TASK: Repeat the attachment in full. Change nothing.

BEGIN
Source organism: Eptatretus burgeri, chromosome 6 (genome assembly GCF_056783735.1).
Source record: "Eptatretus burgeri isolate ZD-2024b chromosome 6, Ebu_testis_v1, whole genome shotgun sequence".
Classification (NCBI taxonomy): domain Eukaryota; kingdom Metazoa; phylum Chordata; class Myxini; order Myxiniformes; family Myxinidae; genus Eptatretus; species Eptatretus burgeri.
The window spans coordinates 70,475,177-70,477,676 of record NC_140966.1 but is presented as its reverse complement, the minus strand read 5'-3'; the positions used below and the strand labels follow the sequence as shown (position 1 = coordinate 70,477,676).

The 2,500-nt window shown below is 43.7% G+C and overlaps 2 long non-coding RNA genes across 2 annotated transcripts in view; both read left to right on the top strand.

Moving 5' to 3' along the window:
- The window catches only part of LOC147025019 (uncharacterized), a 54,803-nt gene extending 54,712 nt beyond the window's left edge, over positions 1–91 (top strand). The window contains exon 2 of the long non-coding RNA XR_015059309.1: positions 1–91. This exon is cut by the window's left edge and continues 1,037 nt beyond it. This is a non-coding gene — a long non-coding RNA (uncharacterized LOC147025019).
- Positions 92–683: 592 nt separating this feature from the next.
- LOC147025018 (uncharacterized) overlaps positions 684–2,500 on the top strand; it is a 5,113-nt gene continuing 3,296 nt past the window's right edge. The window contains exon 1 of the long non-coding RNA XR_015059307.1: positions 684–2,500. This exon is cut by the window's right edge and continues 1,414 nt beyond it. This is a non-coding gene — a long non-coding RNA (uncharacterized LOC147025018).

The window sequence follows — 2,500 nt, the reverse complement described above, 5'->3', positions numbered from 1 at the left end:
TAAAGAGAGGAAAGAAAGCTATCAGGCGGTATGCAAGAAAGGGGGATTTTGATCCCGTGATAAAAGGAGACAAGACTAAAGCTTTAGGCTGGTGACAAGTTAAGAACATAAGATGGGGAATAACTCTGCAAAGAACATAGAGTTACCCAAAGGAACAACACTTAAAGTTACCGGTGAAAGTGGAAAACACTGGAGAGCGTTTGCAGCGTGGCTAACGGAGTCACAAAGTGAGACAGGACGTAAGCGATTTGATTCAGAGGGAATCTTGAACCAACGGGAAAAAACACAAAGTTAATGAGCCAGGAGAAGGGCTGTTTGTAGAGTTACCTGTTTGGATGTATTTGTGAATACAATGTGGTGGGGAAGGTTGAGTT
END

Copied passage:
Source organism: Eptatretus burgeri, chromosome 6 (genome assembly GCF_056783735.1).
Source record: "Eptatretus burgeri isolate ZD-2024b chromosome 6, Ebu_testis_v1, whole genome shotgun sequence".
Classification (NCBI taxonomy): domain Eukaryota; kingdom Metazoa; phylum Chordata; class Myxini; order Myxiniformes; family Myxinidae; genus Eptatretus; species Eptatretus burgeri.
The window spans coordinates 70,475,177-70,477,676 of record NC_140966.1 but is presented as its reverse complement, the minus strand read 5'-3'; the positions used below and the strand labels follow the sequence as shown (position 1 = coordinate 70,477,676).

The 2,500-nt window shown below is 43.7% G+C and overlaps 2 long non-coding RNA genes across 2 annotated transcripts in view; both read left to right on the top strand.

Moving 5' to 3' along the window:
- The window catches only part of LOC147025019 (uncharacterized), a 54,803-nt gene extending 54,712 nt beyond the window's left edge, over positions 1–91 (top strand). The window contains exon 2 of the long non-coding RNA XR_015059309.1: positions 1–91. This exon is cut by the window's left edge and continues 1,037 nt beyond it. This is a non-coding gene — a long non-coding RNA (uncharacterized LOC147025019).
- Positions 92–683: 592 nt separating this feature from the next.
- LOC147025018 (uncharacterized) overlaps positions 684–2,500 on the top strand; it is a 5,113-nt gene continuing 3,296 nt past the window's right edge. The window contains exon 1 of the long non-coding RNA XR_015059307.1: positions 684–2,500. This exon is cut by the window's right edge and continues 1,414 nt beyond it. This is a non-coding gene — a long non-coding RNA (uncharacterized LOC147025018).

The window sequence follows — 2,500 nt, the reverse complement described above, 5'->3', positions numbered from 1 at the left end:
TAAAGAGAGGAAAGAAAGCTATCAGGCGGTATGCAAGAAAGGGGGATTTTGATCCCGTGATAAAAGGAGACAAGACTAAAGCTTTAGGCTGGTGACAAGTTAAGAACATAAGATGGGGAATAACTCTGCAAAGAACATAGAGTTACCCAAAGGAACAACACTTAAAGTTACCGGTGAAAGTGGAAAACACTGGAGAGCGTTTGCAGCGTGGCTAACGGAGTCACAAAGTGAGACAGGACGTAAGCGATTTGATTCAGAGGGAATCTTGAACCAACGGGAAAAAACACAAAGTTAATGAGCCAGGAGAAGGGCTGTTTGTAGAGTTACCTGTTTGGATGTATTTGTGAATACAATGTGGTGGGGAAGGTTGAGTT